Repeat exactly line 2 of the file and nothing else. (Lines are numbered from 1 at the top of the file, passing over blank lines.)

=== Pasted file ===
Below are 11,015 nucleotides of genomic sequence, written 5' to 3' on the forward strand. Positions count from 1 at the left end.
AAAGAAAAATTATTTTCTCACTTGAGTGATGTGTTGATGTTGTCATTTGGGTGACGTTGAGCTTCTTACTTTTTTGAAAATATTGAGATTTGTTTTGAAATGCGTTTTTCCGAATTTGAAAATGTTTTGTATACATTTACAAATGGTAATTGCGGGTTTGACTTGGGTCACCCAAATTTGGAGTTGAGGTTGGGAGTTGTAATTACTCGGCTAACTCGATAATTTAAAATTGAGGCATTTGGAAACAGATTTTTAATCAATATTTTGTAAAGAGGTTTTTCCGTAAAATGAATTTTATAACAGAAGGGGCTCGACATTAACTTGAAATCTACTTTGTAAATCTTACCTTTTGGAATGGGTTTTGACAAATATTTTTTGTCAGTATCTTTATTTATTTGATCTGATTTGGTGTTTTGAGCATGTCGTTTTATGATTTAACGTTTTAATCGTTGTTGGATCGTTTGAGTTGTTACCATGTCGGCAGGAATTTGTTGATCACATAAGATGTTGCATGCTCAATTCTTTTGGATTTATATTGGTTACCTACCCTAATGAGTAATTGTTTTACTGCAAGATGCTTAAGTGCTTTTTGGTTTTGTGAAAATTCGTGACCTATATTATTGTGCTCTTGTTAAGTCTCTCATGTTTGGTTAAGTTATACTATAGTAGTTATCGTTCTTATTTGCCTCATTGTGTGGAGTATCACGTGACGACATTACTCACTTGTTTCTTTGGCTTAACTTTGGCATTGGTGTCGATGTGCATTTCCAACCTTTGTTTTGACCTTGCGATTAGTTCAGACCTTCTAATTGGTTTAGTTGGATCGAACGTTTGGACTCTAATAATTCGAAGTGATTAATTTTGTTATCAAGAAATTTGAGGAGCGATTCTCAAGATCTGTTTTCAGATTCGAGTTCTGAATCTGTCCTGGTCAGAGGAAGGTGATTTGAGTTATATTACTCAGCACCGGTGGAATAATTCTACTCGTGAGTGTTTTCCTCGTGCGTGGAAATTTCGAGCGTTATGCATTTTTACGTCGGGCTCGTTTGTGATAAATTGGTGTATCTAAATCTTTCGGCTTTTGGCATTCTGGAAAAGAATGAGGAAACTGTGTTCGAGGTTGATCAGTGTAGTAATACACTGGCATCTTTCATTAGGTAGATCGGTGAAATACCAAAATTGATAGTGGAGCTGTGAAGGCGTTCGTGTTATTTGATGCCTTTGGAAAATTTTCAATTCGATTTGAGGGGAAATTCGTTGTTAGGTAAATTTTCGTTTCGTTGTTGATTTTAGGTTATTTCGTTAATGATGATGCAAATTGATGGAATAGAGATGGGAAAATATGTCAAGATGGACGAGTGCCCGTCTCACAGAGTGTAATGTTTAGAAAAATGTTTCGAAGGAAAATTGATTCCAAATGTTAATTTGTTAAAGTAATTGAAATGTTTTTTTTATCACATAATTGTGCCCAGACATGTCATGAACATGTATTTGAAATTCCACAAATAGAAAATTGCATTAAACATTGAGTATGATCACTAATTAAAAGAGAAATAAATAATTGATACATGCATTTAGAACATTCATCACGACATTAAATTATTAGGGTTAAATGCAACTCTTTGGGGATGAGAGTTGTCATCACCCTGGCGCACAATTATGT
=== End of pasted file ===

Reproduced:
AAAGAAAAATTATTTTCTCACTTGAGTGATGTGTTGATGTTGTCATTTGGGTGACGTTGAGCTTCTTACTTTTTTGAAAATATTGAGATTTGTTTTGAAATGCGTTTTTCCGAATTTGAAAATGTTTTGTATACATTTACAAATGGTAATTGCGGGTTTGACTTGGGTCACCCAAATTTGGAGTTGAGGTTGGGAGTTGTAATTACTCGGCTAACTCGATAATTTAAAATTGAGGCATTTGGAAACAGATTTTTAATCAATATTTTGTAAAGAGGTTTTTCCGTAAAATGAATTTTATAACAGAAGGGGCTCGACATTAACTTGAAATCTACTTTGTAAATCTTACCTTTTGGAATGGGTTTTGACAAATATTTTTTGTCAGTATCTTTATTTATTTGATCTGATTTGGTGTTTTGAGCATGTCGTTTTATGATTTAACGTTTTAATCGTTGTTGGATCGTTTGAGTTGTTACCATGTCGGCAGGAATTTGTTGATCACATAAGATGTTGCATGCTCAATTCTTTTGGATTTATATTGGTTACCTACCCTAATGAGTAATTGTTTTACTGCAAGATGCTTAAGTGCTTTTTGGTTTTGTGAAAATTCGTGACCTATATTATTGTGCTCTTGTTAAGTCTCTCATGTTTGGTTAAGTTATACTATAGTAGTTATCGTTCTTATTTGCCTCATTGTGTGGAGTATCACGTGACGACATTACTCACTTGTTTCTTTGGCTTAACTTTGGCATTGGTGTCGATGTGCATTTCCAACCTTTGTTTTGACCTTGCGATTAGTTCAGACCTTCTAATTGGTTTAGTTGGATCGAACGTTTGGACTCTAATAATTCGAAGTGATTAATTTTGTTATCAAGAAATTTGAGGAGCGATTCTCAAGATCTGTTTTCAGATTCGAGTTCTGAATCTGTCCTGGTCAGAGGAAGGTGATTTGAGTTATATTACTCAGCACCGGTGGAATAATTCTACTCGTGAGTGTTTTCCTCGTGCGTGGAAATTTCGAGCGTTATGCATTTTTACGTCGGGCTCGTTTGTGATAAATTGGTGTATCTAAATCTTTCGGCTTTTGGCATTCTGGAAAAGAATGAGGAAACTGTGTTCGAGGTTGATCAGTGTAGTAATACACTGGCATCTTTCATTAGGTAGATCGGTGAAATACCAAAATTGATAGTGGAGCTGTGAAGGCGTTCGTGTTATTTGATGCCTTTGGAAAATTTTCAATTCGATTTGAGGGGAAATTCGTTGTTAGGTAAATTTTCGTTTCGTTGTTGATTTTAGGTTATTTCGTTAATGATGATGCAAATTGATGGAATAGAGATGGGAAAATATGTCAAGATGGACGAGTGCCCGTCTCACAGAGTGTAATGTTTAGAAAAATGTTTCGAAGGAAAATTGATTCCAAATGTTAATTTGTTAAAGTAATTGAAATGTTTTTTTTATCACATAATTGTGCCCAGACATGTCATGAACATGTATTTGAAATTCCACAAATAGAAAATTGCATTAAACATTGAGTATGATCACTAATTAAAAGAGAAATAAATAATTGATACATGCATTTAGAACATTCATCACGACATTAAATTATTAGGGTTAAATGCAACTCTTTGGGGATGAGAGTTGTCATCACCCTGGCGCACAATTATGT